Passengers trapped inside a sunken South Korean ferry sent text messages to loved ones telling them they were alive but getting desperate for help as the vessel slipped below the water, ABC News reports.
“Love you all for real,” one high school student texted to 30 members of his theater club. “If I’ve wronged any of you, forgive me.”
The ferry carrying 462 passengers — many of them students — began sinking off South Korea’s southern coast on Tuesday for reasons not yet known.
South Korea confirmed that 175 passengers and crew members had been rescued, but at least six people were killed and 55 were injured, according to Reuters. More than 280 are still unaccounted for.
The ferry sank in 104 foot-deep waters, where the temperature is about 54 degrees Fahrenheit — cold enough to cause hypothermia within two hours, officials told The New York Times.
Amid growing frustration with the lack of information, some parents pooled their money to hire a boat to take them closer to the ferry, The Guardian reported.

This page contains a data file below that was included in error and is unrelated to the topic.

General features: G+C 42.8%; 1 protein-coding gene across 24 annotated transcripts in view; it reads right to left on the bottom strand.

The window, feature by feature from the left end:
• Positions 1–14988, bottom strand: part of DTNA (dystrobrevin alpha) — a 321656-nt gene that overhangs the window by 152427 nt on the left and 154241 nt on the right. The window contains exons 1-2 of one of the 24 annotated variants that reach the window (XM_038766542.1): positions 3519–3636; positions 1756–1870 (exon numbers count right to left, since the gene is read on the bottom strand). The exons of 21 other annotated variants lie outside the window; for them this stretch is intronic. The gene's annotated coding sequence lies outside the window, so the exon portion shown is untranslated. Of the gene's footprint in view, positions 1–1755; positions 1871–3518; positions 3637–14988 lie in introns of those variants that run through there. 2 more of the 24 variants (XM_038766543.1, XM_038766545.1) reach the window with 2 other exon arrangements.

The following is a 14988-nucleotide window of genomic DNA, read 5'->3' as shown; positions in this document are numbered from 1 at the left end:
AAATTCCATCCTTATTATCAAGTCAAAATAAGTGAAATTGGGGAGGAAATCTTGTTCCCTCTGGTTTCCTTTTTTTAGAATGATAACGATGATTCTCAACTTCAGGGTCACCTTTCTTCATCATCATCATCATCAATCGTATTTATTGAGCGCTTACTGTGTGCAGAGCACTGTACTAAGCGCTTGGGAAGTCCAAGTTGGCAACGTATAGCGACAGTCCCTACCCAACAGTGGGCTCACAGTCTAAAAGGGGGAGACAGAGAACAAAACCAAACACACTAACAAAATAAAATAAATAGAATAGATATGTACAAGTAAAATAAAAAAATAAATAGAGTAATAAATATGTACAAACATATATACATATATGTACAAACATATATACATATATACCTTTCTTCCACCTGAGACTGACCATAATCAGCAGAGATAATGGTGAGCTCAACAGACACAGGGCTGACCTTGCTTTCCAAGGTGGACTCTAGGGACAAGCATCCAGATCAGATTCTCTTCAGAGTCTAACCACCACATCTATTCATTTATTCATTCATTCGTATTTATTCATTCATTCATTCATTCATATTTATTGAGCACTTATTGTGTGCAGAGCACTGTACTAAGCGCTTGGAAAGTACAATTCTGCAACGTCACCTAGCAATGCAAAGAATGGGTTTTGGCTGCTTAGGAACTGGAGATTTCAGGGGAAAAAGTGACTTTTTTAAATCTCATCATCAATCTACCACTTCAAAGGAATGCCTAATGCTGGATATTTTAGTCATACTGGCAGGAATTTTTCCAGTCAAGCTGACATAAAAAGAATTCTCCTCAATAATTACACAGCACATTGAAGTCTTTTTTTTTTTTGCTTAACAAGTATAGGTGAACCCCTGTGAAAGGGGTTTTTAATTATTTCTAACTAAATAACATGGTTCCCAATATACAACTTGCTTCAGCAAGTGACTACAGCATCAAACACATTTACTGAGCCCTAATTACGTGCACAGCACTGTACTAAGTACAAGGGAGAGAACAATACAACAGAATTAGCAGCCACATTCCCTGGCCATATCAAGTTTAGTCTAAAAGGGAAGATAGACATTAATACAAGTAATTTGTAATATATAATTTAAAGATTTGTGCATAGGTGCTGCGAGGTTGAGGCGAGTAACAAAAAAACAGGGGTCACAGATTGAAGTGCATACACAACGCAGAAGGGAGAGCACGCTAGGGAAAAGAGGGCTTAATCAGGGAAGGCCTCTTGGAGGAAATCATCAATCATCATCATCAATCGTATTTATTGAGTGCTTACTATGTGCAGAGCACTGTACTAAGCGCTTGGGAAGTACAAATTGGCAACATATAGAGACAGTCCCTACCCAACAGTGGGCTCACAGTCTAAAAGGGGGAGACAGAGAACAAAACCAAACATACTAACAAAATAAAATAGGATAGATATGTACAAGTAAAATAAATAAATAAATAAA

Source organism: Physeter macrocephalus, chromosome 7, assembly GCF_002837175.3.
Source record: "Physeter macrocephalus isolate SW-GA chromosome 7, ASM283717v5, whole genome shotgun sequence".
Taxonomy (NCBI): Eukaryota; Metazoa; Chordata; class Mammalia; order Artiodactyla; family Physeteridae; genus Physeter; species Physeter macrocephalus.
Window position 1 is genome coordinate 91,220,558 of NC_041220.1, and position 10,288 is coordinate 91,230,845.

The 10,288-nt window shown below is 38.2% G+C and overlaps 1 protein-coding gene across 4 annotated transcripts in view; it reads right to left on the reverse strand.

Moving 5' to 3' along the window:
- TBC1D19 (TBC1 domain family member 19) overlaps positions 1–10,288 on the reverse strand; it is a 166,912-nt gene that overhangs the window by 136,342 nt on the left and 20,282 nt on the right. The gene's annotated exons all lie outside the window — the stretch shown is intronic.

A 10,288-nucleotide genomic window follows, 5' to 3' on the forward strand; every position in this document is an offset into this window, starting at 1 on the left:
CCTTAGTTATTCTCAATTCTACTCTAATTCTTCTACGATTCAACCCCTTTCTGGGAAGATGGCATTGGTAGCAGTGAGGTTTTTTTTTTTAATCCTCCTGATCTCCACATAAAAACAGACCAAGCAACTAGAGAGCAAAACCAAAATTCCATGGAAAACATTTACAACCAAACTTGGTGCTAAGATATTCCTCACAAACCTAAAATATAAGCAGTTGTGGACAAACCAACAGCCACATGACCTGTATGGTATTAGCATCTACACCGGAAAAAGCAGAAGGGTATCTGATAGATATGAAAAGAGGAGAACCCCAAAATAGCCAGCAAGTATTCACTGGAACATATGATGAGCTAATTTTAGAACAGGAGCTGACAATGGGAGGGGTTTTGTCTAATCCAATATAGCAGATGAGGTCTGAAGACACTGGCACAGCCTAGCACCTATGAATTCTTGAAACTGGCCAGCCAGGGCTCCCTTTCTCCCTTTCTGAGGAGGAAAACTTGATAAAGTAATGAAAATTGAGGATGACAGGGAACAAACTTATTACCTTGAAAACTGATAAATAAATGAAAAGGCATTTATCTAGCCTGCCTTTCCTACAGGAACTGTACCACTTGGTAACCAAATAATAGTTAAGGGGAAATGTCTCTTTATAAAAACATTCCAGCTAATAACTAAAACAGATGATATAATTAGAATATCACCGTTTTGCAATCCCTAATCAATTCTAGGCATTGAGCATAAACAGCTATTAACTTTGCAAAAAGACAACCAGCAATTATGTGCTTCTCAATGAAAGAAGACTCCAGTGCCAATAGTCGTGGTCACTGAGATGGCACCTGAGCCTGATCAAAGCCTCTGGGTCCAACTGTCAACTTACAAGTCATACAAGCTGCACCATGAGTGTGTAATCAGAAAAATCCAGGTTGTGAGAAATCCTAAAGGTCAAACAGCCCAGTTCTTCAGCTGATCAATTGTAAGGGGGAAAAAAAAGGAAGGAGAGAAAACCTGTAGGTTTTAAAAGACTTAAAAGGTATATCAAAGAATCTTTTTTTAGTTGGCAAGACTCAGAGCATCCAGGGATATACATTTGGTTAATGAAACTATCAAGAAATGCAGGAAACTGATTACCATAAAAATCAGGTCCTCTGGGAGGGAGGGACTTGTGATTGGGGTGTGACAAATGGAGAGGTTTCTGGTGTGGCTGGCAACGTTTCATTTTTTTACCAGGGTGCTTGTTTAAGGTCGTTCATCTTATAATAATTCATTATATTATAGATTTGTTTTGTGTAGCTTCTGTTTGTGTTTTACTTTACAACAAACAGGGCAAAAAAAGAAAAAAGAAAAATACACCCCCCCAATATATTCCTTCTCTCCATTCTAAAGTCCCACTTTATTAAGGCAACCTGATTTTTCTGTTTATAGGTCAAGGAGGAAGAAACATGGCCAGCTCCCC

“Since the government refused to take us to the scene 11 parents chipped in 61,000 won ($60) each to hire a boat and took a reporter and a diver. But there was no rescue operation going on,” said one father who declined to give his name.
Text messages sent from within were widely reported in South Korean media, as many shared the messages they have received.
“I am alive, there are students alive, please save us quickly,” one father told Reuters his child texted. The father believes his child is staying alive inside an air pocket in the sunken vessel.
“Can’t see a thing, it’s totally dark,” another message from a son to a mother read, according to CNN. “We are not dead yet, so please send along this message.”
Since Wednesday, helicopters and coast guard vessels from South Korea have been working on rescue operations, but they have been hindered by mud on the ocean floor that makes the search difficult, AP reported. Even worse, many passengers followed an announcement to remain where they were inside the ferry, even after a crash was heard and it began to tilt.
“Mom,” Los Angeles Times reported another student texting his mother. “This might be my last chance to tell you I love you.” She messaged back, but did not receive a response.